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A Cambridge diet


For Eric Parry, the widely perceived gulf between art and architecture has never really existed. His formative years were spent 'in and out of architecture'. Born in Kuwait in 1952, he did his part I at Newcastle University. Part II (at the aa) had to wait for some years. During this time Parry travelled widely in the Middle East and India and studied at Hornsey School of Art and at the Royal College of Art. The rca's ma was not then recognised by the riba - hence Parry's stint at the aa, where Dalibor Vesely was a particular inspiration. It was Vesely who subsequently brought Parry from the Polytechnic of Central London to teach architecture at Cambridge.

'Combining teaching and practice is incredibly difficult,' says Parry, 'but it was a wonderful experience.' Somehow, Parry managed to balance the two for 13 years, before concluding last year, somewhat reluctantly, that his practice had to take priority. Eric Parry Architects was established in 1983. Among its earliest commissions were studios for artists Tom Phillips and Antony Gormley, featured in an exhibition at the 9H Gallery in 1987. Through 9H Parry met Stuart Lipton, the biggest name among the new generation of developers. Lipton warmed to Parry's intellectual and cultural view of architecture. More to the point, he provided commissions. The first was a fit-out of Stanhope's Mayfair offices - 'like planning a city', according to Parry. 'All our work is about passages through buildings - about the clarity of routes'. A radical reconstruction of Lipton's house in St John's Wood followed, as well as a building at Stockley Park, a 'pavilion in the park' notable for its luminous interior and sophisticated blend of materials as well as its careful integration into the landscape. Stanhope also commissioned a building at Chiswick Park, but the project fell victim to the recession of the early 1990s.

Parry's architecture owes more to the intellectual tradition of Cambridge - and to the view of tradition and the city promoted by Dalibor Vesely and Peter Carl - than to the school of design which flowed from Leslie Martin and Colin St John Wilson. Martin and Wilson were inspired particularly by Scandinavia. Parry's work and his commitment to the 'poetics of place' draws more obviously on Italian Rationalism, Terragni and the Ticino, and on the formalism of sometime rca teachers like Ed Jones and Elia Zenghelis. Cambridge has been a key influence on Eric Parry Architects in another respect - it has provided most of the personnel of the office. Parry's fellow directors Nick Jackson (pictured centre, currently working on projects in Malaysia with former Parry associate Chee Wong) and Robert Kennett (right) are both Cambridge graduates. Although Parry always felt 'something of an outsider' at Cambridge, his Pembroke College buildings suggest a real sympathy for the city. The scheme has allowed the practice to explore themes of place, situation and space which have preoccupied it over many years. The new block, located at a sensitive junction between the public world of the streets and the private world of college cloisters and gardens, has an elegant clarity which reflects an assimilation of history - a Neo- Classical strain is particularly evident in the Master's Lodge. Parry is insistent that 'the Pembroke buildings are not 'crafted' in the Arts and Crafts sense, but there is a total collaboration with craftsmen and artists'. He defends elements in the scheme - the glazed lantern and incised sundial - which might seem arbitrary, even decorative, in terms of continuity and traditional order. The way in which stone is used also has a significance which is more than skin-deep.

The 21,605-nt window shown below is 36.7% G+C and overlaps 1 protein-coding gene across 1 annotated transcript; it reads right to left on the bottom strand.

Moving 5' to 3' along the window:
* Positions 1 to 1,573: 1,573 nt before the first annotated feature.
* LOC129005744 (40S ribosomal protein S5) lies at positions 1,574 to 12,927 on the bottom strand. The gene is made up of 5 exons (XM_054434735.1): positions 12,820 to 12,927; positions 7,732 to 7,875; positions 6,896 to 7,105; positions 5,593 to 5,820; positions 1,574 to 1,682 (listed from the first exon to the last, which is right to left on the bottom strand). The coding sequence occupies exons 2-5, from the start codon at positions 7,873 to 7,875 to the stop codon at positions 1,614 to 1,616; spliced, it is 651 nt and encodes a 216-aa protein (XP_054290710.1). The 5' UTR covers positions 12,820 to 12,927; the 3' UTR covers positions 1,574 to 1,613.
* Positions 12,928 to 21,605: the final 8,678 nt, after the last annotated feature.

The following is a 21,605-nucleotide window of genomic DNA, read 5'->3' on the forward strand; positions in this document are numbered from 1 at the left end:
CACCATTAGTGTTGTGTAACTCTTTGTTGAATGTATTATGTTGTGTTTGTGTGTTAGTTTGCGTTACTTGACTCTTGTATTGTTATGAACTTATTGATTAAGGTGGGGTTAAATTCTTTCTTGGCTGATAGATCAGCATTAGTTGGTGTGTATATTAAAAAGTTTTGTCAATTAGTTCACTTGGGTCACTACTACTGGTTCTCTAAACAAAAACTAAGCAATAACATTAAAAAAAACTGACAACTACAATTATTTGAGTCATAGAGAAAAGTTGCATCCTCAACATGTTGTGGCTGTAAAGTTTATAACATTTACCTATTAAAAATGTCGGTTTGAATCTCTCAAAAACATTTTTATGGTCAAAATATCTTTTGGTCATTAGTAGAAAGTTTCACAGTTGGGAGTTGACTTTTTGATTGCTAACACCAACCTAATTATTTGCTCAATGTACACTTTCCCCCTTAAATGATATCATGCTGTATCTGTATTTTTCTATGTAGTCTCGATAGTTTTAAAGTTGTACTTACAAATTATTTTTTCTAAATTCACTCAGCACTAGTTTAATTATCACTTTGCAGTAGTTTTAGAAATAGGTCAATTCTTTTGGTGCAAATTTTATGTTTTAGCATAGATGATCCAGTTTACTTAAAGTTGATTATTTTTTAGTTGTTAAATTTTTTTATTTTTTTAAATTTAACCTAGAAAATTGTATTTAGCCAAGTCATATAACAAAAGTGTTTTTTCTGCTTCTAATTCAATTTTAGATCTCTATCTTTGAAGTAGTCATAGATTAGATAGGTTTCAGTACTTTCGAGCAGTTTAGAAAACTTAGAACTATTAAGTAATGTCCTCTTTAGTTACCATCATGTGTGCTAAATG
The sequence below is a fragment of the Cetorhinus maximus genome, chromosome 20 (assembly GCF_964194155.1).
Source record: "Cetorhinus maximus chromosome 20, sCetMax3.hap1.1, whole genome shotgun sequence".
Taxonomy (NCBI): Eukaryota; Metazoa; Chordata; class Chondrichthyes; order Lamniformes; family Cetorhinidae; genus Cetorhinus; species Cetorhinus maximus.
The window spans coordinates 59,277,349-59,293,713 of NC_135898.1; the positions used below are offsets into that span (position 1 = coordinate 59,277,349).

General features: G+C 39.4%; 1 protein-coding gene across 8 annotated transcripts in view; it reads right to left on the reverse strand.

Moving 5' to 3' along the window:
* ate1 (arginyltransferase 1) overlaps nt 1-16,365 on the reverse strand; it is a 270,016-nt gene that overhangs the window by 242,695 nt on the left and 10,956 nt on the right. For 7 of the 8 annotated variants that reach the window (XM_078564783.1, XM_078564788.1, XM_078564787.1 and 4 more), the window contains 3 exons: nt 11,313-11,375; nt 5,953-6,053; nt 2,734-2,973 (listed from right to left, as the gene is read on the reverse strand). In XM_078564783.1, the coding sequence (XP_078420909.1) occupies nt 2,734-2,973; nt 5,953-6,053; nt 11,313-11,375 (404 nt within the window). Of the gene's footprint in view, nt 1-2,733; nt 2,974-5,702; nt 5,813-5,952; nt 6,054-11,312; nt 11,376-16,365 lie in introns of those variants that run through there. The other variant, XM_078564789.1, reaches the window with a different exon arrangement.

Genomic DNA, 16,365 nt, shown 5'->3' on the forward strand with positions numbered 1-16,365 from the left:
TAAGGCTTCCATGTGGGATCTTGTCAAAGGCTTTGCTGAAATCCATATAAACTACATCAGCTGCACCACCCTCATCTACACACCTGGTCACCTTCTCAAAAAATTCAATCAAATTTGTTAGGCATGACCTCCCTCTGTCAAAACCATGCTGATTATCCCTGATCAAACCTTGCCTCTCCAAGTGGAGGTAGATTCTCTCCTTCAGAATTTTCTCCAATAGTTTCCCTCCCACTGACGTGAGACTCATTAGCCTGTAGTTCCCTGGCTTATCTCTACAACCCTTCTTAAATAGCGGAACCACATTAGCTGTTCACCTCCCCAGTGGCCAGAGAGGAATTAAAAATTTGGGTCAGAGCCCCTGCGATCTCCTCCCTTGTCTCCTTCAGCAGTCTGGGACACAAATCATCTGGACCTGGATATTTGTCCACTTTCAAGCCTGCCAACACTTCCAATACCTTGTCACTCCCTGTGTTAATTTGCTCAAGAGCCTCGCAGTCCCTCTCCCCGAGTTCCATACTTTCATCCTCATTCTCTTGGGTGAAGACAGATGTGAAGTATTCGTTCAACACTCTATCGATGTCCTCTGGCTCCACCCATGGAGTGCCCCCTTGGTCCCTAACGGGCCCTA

'Thoughtful' is an adjective which is rather glibly applied to epa's work. Parry not only thinks about it - he often agonises. If he is an unashamed intellectual, he is also clearly a romantic, seeking to revive the poetry of architecture and its role at the centre of the world of culture and the arts. Though essentially a modern architect, he draws on the rich iconography of the past. Losing the Royal Academy/ Museum of Mankind job to Michael Hopkins was a blow - the Parry team had worked hard on its submission. But there are other jobs in hand, including a major revamp of the Hyde Park Hotel, the 'Southwark Gateway' at London Bridge and the masterplan for Granta Park, a science and research development outside Cambridge. There are also domestic jobs for a select group of clients.

Perhaps the most extraordinary of all the projects undertaken by the office is the reconstruction of the ancient Chateau de Paulin in southern France as a private house and gallery. Beautifully made of local stone, the new tower added by Parry grows out of a massive rocky base. The tower makes functional sense in terms of usable space, but it also has a symbolic and iconographic role which relates to the history of the site. There is a conviction behind the designs which seems to underlie everything that Eric Parry does.

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